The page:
PepsiCo’s Recycle Rally diverts 10 million pounds of recyclables
Arnold Elementary, San Antonio, was a top performing school in the recycling contest.

PepsiCo’s Recycle Rally diverts 10 million pounds of recyclables

Program makes recycling ‘understandable, relevant and rewarding’ at more than 6,000 schools in US.


Purchase, New York-based PepsiCo Recycling has announced Recycle Rally, a free program designed to educate and instill recycling behaviors at K-12 schools across the United States, diverted nearly 10 million pounds of recyclables from landfills during the 2018-19 academic year. 

Participating schools in the Recycle Rally compete in an annual recycling contest and the schools that collect the most recyclables win funding for sustainability initiatives. Arnold Elementary, San Antonio, and O’Connell College Preparatory School, Galveston, Texas, emerged as the top performing schools in the contest.


Since launching in 2010, Recycle Rally has facilitated collections of 500 million recyclable containers, plastic bottles and cans, PepsiCo Recycling says in a news release.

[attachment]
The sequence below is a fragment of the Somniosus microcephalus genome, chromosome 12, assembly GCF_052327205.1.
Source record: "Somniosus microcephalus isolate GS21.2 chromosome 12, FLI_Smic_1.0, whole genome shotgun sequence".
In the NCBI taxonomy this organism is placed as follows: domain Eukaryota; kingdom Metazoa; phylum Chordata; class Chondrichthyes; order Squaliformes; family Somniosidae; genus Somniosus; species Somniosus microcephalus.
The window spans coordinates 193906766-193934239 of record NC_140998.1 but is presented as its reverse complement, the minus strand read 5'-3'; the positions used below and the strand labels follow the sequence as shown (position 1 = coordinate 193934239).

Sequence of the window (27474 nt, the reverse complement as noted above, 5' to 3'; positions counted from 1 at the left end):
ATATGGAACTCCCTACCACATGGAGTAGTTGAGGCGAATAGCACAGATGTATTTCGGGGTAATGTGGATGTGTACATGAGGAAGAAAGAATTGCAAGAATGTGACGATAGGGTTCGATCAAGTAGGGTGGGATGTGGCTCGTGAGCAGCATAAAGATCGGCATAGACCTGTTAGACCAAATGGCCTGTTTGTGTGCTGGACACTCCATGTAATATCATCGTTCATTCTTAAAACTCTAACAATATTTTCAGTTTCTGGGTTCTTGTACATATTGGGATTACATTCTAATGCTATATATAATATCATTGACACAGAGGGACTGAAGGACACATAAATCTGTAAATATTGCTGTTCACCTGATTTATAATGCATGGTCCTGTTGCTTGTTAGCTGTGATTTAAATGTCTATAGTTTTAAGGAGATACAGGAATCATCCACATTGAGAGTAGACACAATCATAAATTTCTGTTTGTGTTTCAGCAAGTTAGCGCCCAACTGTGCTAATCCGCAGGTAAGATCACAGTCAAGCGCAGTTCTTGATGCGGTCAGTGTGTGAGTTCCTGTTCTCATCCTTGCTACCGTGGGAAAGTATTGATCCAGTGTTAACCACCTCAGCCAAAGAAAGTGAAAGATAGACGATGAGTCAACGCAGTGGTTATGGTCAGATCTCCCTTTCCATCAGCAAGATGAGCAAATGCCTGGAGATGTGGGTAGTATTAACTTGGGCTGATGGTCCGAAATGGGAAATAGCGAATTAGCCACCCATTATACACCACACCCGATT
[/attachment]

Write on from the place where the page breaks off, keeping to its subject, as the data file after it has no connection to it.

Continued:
“We’re thrilled to be one of this year’s Recycle Rally winners, but the most exciting thing about Recycle Rally is how it enables sustainable change for the long-term,” says Paul Perea, teacher and Recycle Rally leader at Arnold Elementary. “We plan to invest the $50,000 we won through the program in new green initiatives and we are currently looking into an aquaponics system to create fertilizer out of fish waste and a van to support beach cleanups in the community.”

Recycle Rally is active in more than 6,000 K-12 schools, providing the funding and resources crucial to addressing the gap in recycling education in the U.S. Currently, 62 percent of Americans worry that a lack of knowledge is causing them to recycle incorrectly and 25 percent of all recycling is contaminated often due to consumer misunderstanding about how to sort recyclables.

“The success of Recycle Rally shows that if we can create an environment where children feel empowered to recycle and educated to recycle properly they will go the extra mile to ensure their empty cans or bottles don’t end up in a landfill,” says Tom Mooradian, manager of environmental sustainability at PepsiCo. “It’s about normalizing recycling behaviors at the earliest possible age, so they become second nature. Our goal is that these children will change the status quo and help make our vision of a circular economy a reality.”